If, however, these tools that are so readily available are not utilised, as in some Muslim communities, then we reach a stalemate and possible stagnation in terms of positively raising our future Muslim men. Recognition of what we have and where we are at are some of the crucial steps in instigating change – as the famous Gandhi saying goes, ‘be the change you want to see in the world’. But how can we be what we need, what our children need, what anyone needs if we do not even know where we ourselves are at? It is imperative that we take a good hard look at ourselves and face up to our flaws.

 

 

It is clearly evident that the role of the father is just as significant as that of the mother. However, how do we identify a man who is up to the task of being a ‘good father’? How do we know that the man proposing marriage to us will even be a good husband? When we know that appearances can be deceiving, what do we look for as signs that we have a good Muslim man in front of us? I have surmised the following five point action plan so that we might be able to allay our fears and establish the truth of the matter:

 

 

1. Know Thyself
This means taking time out and perhaps even attending some form of reflective space such as counselling and getting to know oneself. If we are, for instance, aware that we have a desperate need to feel loved then we can safeguard ourselves against falling prey to someone who is charming and flatters us but is not such a great character overall.

 

 

2. Interview not Interrogate
Ask the right questions. If we discover that we are someone with a desperate need for love then we will need to pay particular attention to asking questions that will help us discern if the person in front of us is someone who will abuse that need. Interrogation will cause the person being asked the questions to go on the defensive so we may not get a true picture of who they are. No-one likes to feel under attack.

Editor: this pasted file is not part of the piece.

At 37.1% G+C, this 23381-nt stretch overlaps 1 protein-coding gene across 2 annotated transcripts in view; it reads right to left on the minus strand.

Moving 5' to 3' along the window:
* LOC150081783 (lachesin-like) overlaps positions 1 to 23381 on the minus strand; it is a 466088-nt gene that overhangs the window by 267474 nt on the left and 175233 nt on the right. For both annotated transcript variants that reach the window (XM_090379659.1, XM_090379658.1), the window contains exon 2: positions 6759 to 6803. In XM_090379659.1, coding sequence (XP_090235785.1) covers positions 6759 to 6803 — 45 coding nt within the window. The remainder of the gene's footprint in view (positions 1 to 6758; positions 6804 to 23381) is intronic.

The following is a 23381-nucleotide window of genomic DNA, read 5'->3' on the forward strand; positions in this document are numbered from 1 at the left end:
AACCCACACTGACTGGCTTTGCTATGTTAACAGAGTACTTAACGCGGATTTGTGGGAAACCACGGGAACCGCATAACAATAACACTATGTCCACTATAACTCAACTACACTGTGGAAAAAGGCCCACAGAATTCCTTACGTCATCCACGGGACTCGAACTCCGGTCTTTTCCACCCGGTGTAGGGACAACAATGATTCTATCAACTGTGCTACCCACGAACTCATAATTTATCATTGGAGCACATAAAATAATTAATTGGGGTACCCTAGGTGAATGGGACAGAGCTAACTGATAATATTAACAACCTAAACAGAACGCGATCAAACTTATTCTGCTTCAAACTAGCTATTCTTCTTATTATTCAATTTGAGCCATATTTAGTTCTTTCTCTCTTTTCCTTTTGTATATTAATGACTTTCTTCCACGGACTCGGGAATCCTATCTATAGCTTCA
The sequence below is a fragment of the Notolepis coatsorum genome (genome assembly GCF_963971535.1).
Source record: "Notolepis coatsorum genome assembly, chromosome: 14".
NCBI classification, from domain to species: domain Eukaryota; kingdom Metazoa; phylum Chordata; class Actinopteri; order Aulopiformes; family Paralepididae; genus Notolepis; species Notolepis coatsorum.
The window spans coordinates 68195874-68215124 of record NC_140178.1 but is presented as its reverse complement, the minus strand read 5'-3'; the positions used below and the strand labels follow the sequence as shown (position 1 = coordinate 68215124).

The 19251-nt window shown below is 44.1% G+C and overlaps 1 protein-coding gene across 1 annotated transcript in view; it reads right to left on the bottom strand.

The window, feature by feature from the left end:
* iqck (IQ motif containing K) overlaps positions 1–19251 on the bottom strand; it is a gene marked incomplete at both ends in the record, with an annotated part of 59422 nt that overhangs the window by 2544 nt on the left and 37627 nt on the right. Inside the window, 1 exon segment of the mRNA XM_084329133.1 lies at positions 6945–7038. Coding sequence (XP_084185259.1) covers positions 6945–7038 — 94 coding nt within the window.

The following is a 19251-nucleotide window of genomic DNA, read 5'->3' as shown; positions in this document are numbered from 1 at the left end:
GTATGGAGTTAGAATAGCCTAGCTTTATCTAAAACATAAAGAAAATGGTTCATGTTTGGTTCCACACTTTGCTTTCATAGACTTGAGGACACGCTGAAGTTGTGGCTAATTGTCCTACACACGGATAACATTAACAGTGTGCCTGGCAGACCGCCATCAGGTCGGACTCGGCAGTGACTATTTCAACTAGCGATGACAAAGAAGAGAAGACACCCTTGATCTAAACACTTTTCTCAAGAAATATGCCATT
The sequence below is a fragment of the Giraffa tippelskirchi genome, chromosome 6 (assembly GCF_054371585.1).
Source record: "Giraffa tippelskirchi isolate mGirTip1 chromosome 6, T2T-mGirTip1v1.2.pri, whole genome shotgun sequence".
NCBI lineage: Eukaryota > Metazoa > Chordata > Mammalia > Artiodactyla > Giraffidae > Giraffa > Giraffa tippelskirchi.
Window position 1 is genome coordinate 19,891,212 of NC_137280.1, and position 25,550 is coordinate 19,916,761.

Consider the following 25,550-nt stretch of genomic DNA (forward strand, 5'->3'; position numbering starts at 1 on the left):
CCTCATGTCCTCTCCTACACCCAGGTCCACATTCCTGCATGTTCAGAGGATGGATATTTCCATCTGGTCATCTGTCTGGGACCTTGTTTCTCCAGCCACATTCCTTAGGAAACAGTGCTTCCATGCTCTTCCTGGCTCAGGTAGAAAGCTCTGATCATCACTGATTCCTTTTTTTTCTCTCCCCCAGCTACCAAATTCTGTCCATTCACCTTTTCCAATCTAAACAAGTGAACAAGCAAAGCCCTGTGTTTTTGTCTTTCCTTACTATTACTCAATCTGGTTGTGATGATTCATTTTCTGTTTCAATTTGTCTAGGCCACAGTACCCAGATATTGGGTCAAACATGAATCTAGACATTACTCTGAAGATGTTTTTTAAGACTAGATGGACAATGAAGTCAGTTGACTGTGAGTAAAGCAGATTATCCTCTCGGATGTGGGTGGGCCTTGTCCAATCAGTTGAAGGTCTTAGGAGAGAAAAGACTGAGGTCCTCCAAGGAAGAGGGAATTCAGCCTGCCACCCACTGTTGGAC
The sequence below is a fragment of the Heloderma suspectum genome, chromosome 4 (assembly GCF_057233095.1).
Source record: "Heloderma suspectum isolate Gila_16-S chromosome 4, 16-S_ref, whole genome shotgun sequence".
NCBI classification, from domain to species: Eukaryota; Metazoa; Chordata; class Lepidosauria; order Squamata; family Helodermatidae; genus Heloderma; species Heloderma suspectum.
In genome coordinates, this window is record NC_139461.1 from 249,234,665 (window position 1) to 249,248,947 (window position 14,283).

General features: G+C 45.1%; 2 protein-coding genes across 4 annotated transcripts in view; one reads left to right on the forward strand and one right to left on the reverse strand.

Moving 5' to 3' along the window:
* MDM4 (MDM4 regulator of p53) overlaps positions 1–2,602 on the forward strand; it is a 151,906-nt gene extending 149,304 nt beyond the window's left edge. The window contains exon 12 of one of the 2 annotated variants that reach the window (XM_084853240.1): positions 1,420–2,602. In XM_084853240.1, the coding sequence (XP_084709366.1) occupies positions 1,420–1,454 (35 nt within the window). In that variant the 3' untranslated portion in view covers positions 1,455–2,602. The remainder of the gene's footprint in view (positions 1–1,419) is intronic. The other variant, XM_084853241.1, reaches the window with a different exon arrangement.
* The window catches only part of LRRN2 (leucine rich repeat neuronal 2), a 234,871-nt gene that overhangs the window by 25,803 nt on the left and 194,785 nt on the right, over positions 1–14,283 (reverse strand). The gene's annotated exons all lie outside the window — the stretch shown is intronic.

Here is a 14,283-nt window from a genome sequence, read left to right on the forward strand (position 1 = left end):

3. Stop, Look, Listen
Stop: we need to give ourselves space and time to reflect on the answers we are given. Look: observation allows us to see if deeds and behaviour match the words we are told. Listen: not just to the words being said, but also the tone in which they are being said. There is no rush insha Allah. Sometimes the observing and listening needs to be of ourselves in response to the answers we hear.

 

 

4. To Thy Own Self be True
We have what is called intuition, gut instinct or sixth sense and we need to trust it. If we are feeling uncomfortable about something, we need to listen to ourselves. If I was given a pound coin for each of times I have heard people tell me that they regret not trusting ‘that feeling’ I might well be a millionaire.

 

 

5. Salatul Istikhara
This prayer and du’a that we have available to us is invaluable. If we make a decision following it, we can be assured it was most likely the right one.  And should we choose to do something without it or without turning to Allah (SWT) in some shape or form, we will only have ourselves to reproach.

 

 

We cannot know for certain at the time of choice whether we have made the right decision. Only time will tell, as they say, but doing the above will insha Allah help us feel more confident in our abilities to identify good Muslim men.

 

 

Without a doubt, the choice of father is as important for a future child as the choice of mother. So we need to improve ourselves by getting to know ourselves better and by gaining knowledge, whether we are mothers or not, married or single. Then we are more likely to make better choices on all levels, not just in the father of our children bi’idhnillah.

 

 

 

READ MORE:

What is a Good Muslim Man?

Khalida Haque introduces the series on raising sons by exploring the concept of a good Muslim man.

 

 

Is Your Son the Next King?

Umm Jannah discusses how to inspire, motivate and nurture your son to become a responsible provider and maintainer of his family

 

Khalida Haque is a qualified and experienced integrative counselling psychotherapist, clinical supervisor and group facilitator. She has her own independent practice and is counselling service co-ordinator for Nour (www.nour-dv.org.uk). As a group facilitator she is currently working with men who may have had less than ideal role modelling from their fathers and are wanting to break the cycle to become ‘Caring Dads’.